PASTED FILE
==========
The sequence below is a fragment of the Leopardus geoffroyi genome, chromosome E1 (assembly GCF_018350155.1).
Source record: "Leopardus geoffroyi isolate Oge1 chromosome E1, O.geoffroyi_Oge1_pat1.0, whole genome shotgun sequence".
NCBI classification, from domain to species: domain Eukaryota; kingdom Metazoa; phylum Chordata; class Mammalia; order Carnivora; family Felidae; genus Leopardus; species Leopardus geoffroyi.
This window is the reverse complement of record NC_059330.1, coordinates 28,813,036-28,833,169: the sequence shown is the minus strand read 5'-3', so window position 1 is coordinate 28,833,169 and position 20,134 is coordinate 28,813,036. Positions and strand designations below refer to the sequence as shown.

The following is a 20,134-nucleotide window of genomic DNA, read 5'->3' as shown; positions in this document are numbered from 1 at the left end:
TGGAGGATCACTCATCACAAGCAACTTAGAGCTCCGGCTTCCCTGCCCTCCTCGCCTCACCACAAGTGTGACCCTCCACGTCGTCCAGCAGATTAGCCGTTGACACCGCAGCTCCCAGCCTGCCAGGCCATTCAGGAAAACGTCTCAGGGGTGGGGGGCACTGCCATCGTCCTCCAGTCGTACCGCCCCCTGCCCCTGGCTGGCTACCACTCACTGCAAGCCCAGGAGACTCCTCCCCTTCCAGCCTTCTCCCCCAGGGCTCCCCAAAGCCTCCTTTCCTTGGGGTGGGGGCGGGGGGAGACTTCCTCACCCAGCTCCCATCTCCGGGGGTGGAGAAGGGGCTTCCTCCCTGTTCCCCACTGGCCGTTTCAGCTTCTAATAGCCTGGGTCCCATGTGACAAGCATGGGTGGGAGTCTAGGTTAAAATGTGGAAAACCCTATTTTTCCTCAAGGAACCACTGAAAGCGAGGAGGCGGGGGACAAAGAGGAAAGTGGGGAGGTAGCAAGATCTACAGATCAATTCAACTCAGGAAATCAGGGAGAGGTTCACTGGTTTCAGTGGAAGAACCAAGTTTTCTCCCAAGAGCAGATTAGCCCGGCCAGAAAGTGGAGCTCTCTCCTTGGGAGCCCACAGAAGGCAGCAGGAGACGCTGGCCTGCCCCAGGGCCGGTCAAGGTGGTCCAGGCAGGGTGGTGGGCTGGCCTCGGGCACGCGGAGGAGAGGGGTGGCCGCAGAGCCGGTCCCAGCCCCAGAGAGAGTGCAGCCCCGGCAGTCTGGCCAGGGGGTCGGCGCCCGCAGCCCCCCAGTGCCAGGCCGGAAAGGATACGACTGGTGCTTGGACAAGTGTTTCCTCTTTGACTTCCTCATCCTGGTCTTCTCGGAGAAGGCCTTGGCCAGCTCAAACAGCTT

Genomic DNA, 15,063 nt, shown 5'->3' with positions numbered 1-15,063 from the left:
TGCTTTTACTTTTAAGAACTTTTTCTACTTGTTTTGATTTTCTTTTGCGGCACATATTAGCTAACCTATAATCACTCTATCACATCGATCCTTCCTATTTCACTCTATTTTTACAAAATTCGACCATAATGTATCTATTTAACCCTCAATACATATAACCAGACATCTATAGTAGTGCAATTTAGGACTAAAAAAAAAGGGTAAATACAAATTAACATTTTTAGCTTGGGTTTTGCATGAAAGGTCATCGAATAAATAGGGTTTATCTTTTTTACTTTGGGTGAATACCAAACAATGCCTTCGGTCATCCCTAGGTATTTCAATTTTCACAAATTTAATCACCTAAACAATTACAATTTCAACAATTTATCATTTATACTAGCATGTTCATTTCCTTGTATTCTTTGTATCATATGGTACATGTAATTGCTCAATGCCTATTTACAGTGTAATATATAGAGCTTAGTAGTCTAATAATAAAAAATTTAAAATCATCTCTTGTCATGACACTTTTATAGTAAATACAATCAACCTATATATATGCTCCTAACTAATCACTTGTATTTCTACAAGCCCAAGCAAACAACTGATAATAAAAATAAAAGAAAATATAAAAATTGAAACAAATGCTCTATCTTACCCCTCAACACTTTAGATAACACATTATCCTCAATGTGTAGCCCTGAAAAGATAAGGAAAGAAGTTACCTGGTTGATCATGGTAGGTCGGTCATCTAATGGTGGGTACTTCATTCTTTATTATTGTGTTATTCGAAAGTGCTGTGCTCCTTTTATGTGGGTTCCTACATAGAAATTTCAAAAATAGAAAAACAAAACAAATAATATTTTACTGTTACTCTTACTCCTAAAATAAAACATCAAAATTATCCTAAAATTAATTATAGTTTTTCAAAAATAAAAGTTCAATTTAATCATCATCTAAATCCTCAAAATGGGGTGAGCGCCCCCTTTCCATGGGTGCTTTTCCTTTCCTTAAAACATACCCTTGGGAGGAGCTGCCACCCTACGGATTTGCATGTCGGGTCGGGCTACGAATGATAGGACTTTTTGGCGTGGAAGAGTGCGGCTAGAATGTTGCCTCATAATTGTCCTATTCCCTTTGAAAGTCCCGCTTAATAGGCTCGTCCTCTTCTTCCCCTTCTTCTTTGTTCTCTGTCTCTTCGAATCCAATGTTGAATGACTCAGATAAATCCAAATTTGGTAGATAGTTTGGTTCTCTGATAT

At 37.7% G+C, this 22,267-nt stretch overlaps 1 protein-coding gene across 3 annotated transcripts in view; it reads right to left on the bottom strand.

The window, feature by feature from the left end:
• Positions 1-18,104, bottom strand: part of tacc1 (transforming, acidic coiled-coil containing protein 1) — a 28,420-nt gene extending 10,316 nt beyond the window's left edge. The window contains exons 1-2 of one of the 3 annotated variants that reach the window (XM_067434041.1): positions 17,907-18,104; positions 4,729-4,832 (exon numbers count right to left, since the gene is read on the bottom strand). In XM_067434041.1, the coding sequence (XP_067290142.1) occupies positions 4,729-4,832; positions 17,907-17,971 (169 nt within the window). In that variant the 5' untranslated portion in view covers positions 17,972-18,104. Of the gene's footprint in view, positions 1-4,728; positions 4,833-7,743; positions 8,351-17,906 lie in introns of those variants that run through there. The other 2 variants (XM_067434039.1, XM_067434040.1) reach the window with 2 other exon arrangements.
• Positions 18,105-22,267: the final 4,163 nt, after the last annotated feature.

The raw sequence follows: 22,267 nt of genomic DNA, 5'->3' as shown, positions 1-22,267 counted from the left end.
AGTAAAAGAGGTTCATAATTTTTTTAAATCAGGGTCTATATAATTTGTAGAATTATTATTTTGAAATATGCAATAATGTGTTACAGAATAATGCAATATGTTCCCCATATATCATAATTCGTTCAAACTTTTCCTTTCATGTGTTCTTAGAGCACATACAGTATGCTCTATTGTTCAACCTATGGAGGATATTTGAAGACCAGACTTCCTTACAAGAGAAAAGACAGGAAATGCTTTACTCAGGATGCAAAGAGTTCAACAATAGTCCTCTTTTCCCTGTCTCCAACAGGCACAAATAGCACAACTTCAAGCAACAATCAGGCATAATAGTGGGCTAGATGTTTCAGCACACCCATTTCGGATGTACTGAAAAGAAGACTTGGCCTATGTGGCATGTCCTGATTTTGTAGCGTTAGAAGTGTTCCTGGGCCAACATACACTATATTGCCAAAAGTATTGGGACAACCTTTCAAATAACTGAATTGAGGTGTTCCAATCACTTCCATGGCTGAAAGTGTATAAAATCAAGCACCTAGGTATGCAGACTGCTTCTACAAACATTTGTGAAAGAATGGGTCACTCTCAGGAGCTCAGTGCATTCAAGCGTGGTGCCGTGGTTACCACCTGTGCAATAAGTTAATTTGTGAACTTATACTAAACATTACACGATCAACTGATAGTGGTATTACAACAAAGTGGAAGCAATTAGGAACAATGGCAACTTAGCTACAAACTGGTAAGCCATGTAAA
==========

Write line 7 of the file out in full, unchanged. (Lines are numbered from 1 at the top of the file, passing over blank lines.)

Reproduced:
Genomic DNA, 15,063 nt, shown 5'->3' with positions numbered 1-15,063 from the left: